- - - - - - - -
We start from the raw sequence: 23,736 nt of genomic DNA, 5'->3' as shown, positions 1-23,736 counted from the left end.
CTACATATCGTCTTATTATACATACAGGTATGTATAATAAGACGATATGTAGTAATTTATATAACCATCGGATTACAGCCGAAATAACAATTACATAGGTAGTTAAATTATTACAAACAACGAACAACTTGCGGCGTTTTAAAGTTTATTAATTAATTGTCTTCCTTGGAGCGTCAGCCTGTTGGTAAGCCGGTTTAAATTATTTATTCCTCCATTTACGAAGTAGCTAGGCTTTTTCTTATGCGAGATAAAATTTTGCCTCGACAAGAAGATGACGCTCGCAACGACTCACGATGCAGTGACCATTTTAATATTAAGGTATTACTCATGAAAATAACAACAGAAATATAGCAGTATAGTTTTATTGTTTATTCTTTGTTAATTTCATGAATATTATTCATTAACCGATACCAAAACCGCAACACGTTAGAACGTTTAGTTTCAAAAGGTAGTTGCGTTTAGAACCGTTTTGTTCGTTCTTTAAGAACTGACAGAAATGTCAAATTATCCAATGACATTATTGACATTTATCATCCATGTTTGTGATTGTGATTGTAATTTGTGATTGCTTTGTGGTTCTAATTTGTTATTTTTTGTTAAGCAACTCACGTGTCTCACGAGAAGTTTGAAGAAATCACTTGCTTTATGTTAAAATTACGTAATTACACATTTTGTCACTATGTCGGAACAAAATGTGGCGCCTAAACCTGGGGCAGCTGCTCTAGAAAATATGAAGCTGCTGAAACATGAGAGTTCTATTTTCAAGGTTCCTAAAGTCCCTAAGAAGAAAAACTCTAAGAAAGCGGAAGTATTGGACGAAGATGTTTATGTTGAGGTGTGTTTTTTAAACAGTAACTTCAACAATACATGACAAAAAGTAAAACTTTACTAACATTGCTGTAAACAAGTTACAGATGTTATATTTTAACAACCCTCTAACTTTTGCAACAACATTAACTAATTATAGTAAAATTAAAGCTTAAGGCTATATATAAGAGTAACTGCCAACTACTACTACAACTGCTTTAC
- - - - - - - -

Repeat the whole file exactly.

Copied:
We start from the raw sequence: 23,736 nt of genomic DNA, 5'->3' as shown, positions 1-23,736 counted from the left end.
CTACATATCGTCTTATTATACATACAGGTATGTATAATAAGACGATATGTAGTAATTTATATAACCATCGGATTACAGCCGAAATAACAATTACATAGGTAGTTAAATTATTACAAACAACGAACAACTTGCGGCGTTTTAAAGTTTATTAATTAATTGTCTTCCTTGGAGCGTCAGCCTGTTGGTAAGCCGGTTTAAATTATTTATTCCTCCATTTACGAAGTAGCTAGGCTTTTTCTTATGCGAGATAAAATTTTGCCTCGACAAGAAGATGACGCTCGCAACGACTCACGATGCAGTGACCATTTTAATATTAAGGTATTACTCATGAAAATAACAACAGAAATATAGCAGTATAGTTTTATTGTTTATTCTTTGTTAATTTCATGAATATTATTCATTAACCGATACCAAAACCGCAACACGTTAGAACGTTTAGTTTCAAAAGGTAGTTGCGTTTAGAACCGTTTTGTTCGTTCTTTAAGAACTGACAGAAATGTCAAATTATCCAATGACATTATTGACATTTATCATCCATGTTTGTGATTGTGATTGTAATTTGTGATTGCTTTGTGGTTCTAATTTGTTATTTTTTGTTAAGCAACTCACGTGTCTCACGAGAAGTTTGAAGAAATCACTTGCTTTATGTTAAAATTACGTAATTACACATTTTGTCACTATGTCGGAACAAAATGTGGCGCCTAAACCTGGGGCAGCTGCTCTAGAAAATATGAAGCTGCTGAAACATGAGAGTTCTATTTTCAAGGTTCCTAAAGTCCCTAAGAAGAAAAACTCTAAGAAAGCGGAAGTATTGGACGAAGATGTTTATGTTGAGGTGTGTTTTTTAAACAGTAACTTCAACAATACATGACAAAAAGTAAAACTTTACTAACATTGCTGTAAACAAGTTACAGATGTTATATTTTAACAACCCTCTAACTTTTGCAACAACATTAACTAATTATAGTAAAATTAAAGCTTAAGGCTATATATAAGAGTAACTGCCAACTACTACTACAACTGCTTTAC